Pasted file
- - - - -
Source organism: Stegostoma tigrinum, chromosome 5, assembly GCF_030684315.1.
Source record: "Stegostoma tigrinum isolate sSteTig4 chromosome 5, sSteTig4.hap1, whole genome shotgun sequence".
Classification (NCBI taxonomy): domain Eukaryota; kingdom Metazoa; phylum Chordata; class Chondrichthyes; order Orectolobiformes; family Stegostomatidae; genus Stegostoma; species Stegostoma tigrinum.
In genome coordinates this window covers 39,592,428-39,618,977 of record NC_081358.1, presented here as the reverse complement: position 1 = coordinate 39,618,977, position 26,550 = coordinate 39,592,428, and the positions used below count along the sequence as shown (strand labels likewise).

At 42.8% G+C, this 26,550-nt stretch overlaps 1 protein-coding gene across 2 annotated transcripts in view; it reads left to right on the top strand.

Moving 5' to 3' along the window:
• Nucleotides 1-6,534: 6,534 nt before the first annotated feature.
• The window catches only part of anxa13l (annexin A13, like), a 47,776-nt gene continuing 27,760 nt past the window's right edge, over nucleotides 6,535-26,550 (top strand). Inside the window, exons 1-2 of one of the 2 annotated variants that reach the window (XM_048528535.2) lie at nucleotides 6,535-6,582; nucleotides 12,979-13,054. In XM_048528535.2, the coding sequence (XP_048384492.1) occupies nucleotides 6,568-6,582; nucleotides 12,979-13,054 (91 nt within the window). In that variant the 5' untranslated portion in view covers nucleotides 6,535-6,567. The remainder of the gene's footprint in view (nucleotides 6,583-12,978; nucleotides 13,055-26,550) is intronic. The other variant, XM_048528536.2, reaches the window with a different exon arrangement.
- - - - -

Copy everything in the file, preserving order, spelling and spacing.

Source organism: Stegostoma tigrinum, chromosome 5, assembly GCF_030684315.1.
Source record: "Stegostoma tigrinum isolate sSteTig4 chromosome 5, sSteTig4.hap1, whole genome shotgun sequence".
Classification (NCBI taxonomy): domain Eukaryota; kingdom Metazoa; phylum Chordata; class Chondrichthyes; order Orectolobiformes; family Stegostomatidae; genus Stegostoma; species Stegostoma tigrinum.
In genome coordinates this window covers 39,592,428-39,618,977 of record NC_081358.1, presented here as the reverse complement: position 1 = coordinate 39,618,977, position 26,550 = coordinate 39,592,428, and the positions used below count along the sequence as shown (strand labels likewise).

At 42.8% G+C, this 26,550-nt stretch overlaps 1 protein-coding gene across 2 annotated transcripts in view; it reads left to right on the top strand.

Moving 5' to 3' along the window:
• Nucleotides 1-6,534: 6,534 nt before the first annotated feature.
• The window catches only part of anxa13l (annexin A13, like), a 47,776-nt gene continuing 27,760 nt past the window's right edge, over nucleotides 6,535-26,550 (top strand). Inside the window, exons 1-2 of one of the 2 annotated variants that reach the window (XM_048528535.2) lie at nucleotides 6,535-6,582; nucleotides 12,979-13,054. In XM_048528535.2, the coding sequence (XP_048384492.1) occupies nucleotides 6,568-6,582; nucleotides 12,979-13,054 (91 nt within the window). In that variant the 5' untranslated portion in view covers nucleotides 6,535-6,567. The remainder of the gene's footprint in view (nucleotides 6,583-12,978; nucleotides 13,055-26,550) is intronic. The other variant, XM_048528536.2, reaches the window with a different exon arrangement.